Do you have a Wii U or a Switch? Enjoy “Just Dance” or the Wii or Switch Fit. Parents can dance too, it’s a hoot and it’s great exercise! (We like to pull Just Dance out for birthday parties and often the parents will dance in the background to some of their favourites while the children play).

Learn a Specific Style of Dance in Your Homeschool

Do you or your children want to explore a specific style of dance? Here are some of our favourites and some online resources.

Breakdance

Check out BreakSpace NS on Instagram, where my daughter and other bboys and bgirls have been sharing some quick, easy beginner tutorials. And check out VincaniTV on YouTube which offers free breakdance tutorials. My daughter says BBoy Vincanity has been around for a long time and is the introduction to the art for many young breakers.

Tap Dance

dance in your homeschool - kimberly tap dancing

Check out this tap visual dictionary website. Click on the links and a video will show you how to do each step, starting with the easiest ones and progressing in difficulty. And be sure to join the amazing Debbie Allen on Instagram as she teaches free tap classes during the pandemic crisis.

Tap has always been my favourite – this photo is me at age 16.

Ballet

Here is a great ballet site, The American Ballet Theatre Ballet Dictionary which has definitions and photos for everything ballet.

Jazz

Jazz is one of my daughter’s favourite dance styles. She’s pictured at left, dancing in her Jazz Initiative classes. Check out The Building Blocks of Jazz on Bluprint. It’s absolutely free until April 16, 2020.

More Dance in Your Homeschool Resources

For a roundup of free online classes available during the pandemic crisis, check out Dancing Alone Together on Instagram.

Whatever the style of dance you’re interested in, there are videos and books available at the library (and on their website) or YouTube videos online. And Bluprint offers a number of online dance classes (which are free until April 16, 2020). Of course, nothing can compare to lessons at a terrific, local dance studio, whether it’s for your children, yourself, or both. Enjoy classes at the studio then have fun practising daily as part of your homeschool day (once the pandemic crisis is over)!

“I hope you still feel small when you stand beside the ocean.
Whenever one door closes I hope one more opens.
Promise me that you’ll give faith a fighting chance,
And when you get the choice to sit it out or dance…
I hope you dance,
I hope you dance.”

~ from “I Hope You Dance” – song by Lee Ann Womack


Do you dance in your homeschool? What online resources are you enjoying? Please let me know in the comments below!

Love, Luck &
Laughter,

Kimberly

Please note: This article was originally published in April 2013 and has been revamped and updated for accuracy and comprehensiveness.
This post may contain affiliate links. If you click through and buy, I may make a few bucks to keep up Homeschooling in Nova Scotia. Thanks for your support!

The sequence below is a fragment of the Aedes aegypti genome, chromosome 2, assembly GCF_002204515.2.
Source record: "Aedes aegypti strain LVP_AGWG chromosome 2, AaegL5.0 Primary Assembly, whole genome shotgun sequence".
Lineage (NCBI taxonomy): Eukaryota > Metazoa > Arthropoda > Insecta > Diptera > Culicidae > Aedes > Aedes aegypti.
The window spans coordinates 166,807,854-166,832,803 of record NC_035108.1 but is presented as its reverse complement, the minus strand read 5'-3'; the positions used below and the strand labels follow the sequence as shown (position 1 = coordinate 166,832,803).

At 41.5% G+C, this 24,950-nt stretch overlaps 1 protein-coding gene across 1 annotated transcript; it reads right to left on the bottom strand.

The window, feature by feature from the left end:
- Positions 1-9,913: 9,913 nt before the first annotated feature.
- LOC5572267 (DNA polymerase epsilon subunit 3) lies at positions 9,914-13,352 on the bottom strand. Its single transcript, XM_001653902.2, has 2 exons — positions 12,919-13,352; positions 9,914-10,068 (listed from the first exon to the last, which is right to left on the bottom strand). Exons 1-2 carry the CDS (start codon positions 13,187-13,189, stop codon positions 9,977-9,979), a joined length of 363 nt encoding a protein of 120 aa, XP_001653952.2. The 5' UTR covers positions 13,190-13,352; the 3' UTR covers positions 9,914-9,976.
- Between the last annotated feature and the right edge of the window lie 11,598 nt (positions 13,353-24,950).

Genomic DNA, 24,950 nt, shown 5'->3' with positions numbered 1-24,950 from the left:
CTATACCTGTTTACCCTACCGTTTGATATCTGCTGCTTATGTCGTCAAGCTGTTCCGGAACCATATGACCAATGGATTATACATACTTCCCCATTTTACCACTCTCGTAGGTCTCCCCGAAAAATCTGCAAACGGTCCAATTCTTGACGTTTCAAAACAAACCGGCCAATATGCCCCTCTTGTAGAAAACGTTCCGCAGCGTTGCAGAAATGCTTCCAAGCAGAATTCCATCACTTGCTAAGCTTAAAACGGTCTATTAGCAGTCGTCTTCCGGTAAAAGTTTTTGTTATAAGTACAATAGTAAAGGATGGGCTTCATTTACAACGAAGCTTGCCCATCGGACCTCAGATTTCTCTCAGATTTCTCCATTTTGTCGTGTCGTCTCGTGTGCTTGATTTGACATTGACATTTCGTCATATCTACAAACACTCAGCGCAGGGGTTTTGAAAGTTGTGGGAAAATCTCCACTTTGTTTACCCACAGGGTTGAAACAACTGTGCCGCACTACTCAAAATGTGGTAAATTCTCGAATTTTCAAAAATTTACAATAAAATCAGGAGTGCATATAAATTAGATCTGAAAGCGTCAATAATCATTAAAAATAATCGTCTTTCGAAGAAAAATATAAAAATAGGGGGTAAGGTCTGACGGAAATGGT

Posted in Homeschool Information

Fun Schooling with the Abacus

During week 3 of our new normal amidst the COVID-19 pandemic, I’m bringing you 5 days of fun schooling ideas for your home.

Did you know that not only can an abacus help a child with math, but it can also make learning fun? What is an abacus? Do you imagine one of these?

file3291242498944

That’s more of a toy and can’t be effectively used for calculations any more complex than addition and subtraction. An abacus is an ancient calculator that has been used for thousands of years. It is still in use today, especially in Asia and the Middle East. The word abacus originally comes from the Greek word abax for “counting board”. The Greeks used boards with sand on them to draw out their equations. The Romans used boards with grooves and beads or rocks. The abacus we are more familiar with originated in Asia.

Did you know the abacus, especially the soroban, can be used not only for addition and subtraction, but also multiplication, division, and also square roots? In 1946, a person using the soroban outperformed an electric calculating machine! The abacus can be a useful tool in your homeschool. It is visual and tactile, and its usage can be transferred to mental math easily. Once a child has done calculations repeatedly using the abacus, they can start to visualize them without using the abacus – math calculations can become a mental picture.

The Chinese abacus has 7 beads on each rod, with 2 on the top and 5 on the bottom, separated by one horizontal beam.

stock image courtesy of catwoman1
stock image courtesy of catwoman1

The Japanese abacus is called a soroban and has 5 beads on each rod, with only one on the top and 4 on the bottom, divided by one horizontal beam (the reckoning bar). It has at least 9 rods, and the number of rods is always an odd number.

Each abacus is set to zero when all of the beads above the bar are up (not in contact with the reckoning bar) and all the beads below the bar are down (not in contact with the reckoning bar). The units rods on the Japanese abacus are the rods with the dots on them. The units rod on the Chinese abacus is the one on the far right. For either abacus, on the units rod, if you raise one bead below the bar up to the reckoning bar, that represents 1. Two raised up to the reckoning bar represents 2 and so on. A bead above the bar lowered to the reckoning bar represents 5. To the left of the units rod, you will have the tens. A bead above the bar lowered to the reckoning bar in the tens rod represents 50. Two beads below the bar raised up to the reckoning bar represent 20, three represent 30, and so on. On the soroban, you can also show decimal places, to the right of any units rod.